Threatened African Amphibians Ignored by Modern Species Distribution Models: Researchers
Modern methods of species distribution are leaving out near-extinct amphibians of Africa, a new study has warned.
According to researchers at the University of York and colleagues, most popular tools for species distribution modelling don't account for a whopping 90 per cent of the African amphibian species listed as threatened on The IUCN Red List of Threatened Species.
Biologists use statistical methods to predict how climate change will affect distribution of species across continents. The present study shows that some creatures - such as amphibians living in Africa - are already so rare that these distribution models have ignored their existence.
The omission could lead to a decrease in their conservation efforts and can potentially skew the predictions of future animal distribution.
"Modern methods to predict species distributions under climate change typically leave out rare and threatened species - the ones that currently underpin global spending on conservation. This is because those species, almost by definition, have too few data for their spatial distributions to be modelled using standard tools. We looked at whether missing them out makes a difference for conservation priority setting, either now or under future climates," said Dr Philip Platts, lead author and Research Fellow with York's Environment Department, according to a news release.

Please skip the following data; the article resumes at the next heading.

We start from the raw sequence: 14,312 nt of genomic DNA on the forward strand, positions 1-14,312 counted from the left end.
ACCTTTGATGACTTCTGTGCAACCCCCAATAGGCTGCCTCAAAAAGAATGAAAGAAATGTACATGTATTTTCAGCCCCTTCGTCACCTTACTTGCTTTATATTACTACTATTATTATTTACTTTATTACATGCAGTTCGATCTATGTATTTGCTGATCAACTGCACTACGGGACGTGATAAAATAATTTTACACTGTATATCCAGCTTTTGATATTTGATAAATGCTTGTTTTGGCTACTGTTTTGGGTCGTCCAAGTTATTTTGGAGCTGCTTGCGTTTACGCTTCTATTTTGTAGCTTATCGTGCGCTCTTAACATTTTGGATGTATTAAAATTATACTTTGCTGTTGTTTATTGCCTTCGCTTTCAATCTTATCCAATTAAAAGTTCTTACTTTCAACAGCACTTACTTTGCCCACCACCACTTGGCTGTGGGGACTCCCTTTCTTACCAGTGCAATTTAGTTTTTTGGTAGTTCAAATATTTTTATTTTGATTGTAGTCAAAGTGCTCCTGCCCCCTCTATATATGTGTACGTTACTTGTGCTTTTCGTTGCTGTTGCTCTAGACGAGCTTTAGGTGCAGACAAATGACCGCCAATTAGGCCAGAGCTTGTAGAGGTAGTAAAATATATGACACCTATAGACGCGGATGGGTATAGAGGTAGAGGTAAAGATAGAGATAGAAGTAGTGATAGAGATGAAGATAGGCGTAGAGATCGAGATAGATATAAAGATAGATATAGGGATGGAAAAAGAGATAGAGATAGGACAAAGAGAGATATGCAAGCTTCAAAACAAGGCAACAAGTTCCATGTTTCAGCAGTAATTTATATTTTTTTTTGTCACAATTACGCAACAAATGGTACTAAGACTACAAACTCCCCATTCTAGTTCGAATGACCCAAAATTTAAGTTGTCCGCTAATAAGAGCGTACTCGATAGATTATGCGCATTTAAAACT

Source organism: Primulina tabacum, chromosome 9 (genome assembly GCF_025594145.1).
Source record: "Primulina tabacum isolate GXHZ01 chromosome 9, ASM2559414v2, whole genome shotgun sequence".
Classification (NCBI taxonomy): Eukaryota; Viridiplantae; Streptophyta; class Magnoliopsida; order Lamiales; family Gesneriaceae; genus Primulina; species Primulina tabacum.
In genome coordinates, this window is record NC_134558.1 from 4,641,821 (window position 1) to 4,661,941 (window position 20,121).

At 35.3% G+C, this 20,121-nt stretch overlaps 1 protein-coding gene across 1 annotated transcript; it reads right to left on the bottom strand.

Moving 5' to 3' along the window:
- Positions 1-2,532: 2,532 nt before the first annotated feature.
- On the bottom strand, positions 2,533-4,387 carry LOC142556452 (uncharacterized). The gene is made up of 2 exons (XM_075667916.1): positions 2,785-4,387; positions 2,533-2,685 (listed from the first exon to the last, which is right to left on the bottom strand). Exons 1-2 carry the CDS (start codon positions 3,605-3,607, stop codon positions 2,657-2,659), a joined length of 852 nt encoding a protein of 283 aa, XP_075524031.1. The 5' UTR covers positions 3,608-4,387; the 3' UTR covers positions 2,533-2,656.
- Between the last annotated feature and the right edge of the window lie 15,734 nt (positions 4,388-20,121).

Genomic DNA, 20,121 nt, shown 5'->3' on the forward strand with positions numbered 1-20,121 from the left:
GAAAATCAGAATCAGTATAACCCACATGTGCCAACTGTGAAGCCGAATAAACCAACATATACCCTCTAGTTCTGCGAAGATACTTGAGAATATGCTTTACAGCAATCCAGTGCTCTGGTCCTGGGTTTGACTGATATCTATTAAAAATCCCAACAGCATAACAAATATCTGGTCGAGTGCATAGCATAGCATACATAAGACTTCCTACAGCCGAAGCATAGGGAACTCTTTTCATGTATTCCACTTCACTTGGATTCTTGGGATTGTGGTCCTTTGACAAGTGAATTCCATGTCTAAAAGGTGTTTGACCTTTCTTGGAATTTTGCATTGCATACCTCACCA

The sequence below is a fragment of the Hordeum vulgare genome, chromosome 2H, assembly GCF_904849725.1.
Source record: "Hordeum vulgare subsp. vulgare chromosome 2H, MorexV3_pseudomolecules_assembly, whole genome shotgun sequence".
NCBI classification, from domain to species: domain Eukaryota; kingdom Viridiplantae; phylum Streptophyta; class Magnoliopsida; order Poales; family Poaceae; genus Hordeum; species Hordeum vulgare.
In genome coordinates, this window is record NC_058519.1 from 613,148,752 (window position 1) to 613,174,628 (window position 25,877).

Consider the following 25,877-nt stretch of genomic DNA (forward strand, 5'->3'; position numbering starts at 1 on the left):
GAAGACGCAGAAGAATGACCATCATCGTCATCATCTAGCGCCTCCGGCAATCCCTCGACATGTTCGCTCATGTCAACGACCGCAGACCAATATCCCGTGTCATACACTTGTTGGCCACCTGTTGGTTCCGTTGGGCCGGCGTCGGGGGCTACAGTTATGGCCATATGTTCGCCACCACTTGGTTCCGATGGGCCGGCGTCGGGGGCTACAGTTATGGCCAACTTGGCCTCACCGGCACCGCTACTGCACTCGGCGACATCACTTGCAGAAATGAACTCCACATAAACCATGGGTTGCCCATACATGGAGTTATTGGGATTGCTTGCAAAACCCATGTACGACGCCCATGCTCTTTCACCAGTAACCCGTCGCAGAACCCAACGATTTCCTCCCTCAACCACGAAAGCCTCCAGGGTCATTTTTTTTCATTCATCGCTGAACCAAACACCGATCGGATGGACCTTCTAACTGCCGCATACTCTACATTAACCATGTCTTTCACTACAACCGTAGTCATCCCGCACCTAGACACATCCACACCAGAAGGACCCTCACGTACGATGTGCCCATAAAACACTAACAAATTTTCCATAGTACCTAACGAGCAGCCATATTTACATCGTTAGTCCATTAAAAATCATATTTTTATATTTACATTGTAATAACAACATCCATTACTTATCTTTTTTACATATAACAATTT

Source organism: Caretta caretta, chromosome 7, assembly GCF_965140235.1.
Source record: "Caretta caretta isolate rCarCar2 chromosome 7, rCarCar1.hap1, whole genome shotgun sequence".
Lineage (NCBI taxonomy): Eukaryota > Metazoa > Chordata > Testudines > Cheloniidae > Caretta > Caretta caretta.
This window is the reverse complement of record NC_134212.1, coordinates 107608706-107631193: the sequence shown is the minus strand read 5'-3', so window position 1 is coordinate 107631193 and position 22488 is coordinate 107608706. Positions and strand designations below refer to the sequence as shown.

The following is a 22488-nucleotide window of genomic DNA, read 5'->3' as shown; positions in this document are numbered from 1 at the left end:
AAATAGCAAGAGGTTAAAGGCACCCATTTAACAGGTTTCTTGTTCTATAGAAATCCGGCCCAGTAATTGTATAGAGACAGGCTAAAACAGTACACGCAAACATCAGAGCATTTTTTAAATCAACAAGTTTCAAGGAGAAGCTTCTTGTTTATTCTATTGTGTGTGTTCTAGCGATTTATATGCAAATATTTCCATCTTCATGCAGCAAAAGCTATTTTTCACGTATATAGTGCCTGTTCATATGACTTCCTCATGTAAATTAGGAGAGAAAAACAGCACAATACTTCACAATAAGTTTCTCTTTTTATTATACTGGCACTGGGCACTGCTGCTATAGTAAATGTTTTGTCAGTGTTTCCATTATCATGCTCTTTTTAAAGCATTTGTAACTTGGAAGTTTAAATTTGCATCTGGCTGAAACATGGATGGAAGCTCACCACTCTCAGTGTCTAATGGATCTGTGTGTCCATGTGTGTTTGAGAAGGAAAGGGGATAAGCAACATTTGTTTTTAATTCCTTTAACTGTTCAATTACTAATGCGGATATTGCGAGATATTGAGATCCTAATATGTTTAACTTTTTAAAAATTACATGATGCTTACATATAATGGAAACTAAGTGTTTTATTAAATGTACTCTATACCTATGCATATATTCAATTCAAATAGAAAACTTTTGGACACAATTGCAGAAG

For the study, the researchers used available data on 733 African amphibians in Sub-Saharan Africa. The team found that 400 of these animals have too few records to be used in species distribution modelling at continental scales. What's worse is that 92 percent of these amphibians are listed by IUCN as Vulnerable, Endangered or Critically Endangered.
African amphibians are just one such example of animals that are being omitted under the current statistical models. Researchers say that they chose amphibian species for the study because these creatures face multiple threats such as habitat loss, disease and climate change.
The study is published in the journal Diversity and Distributions.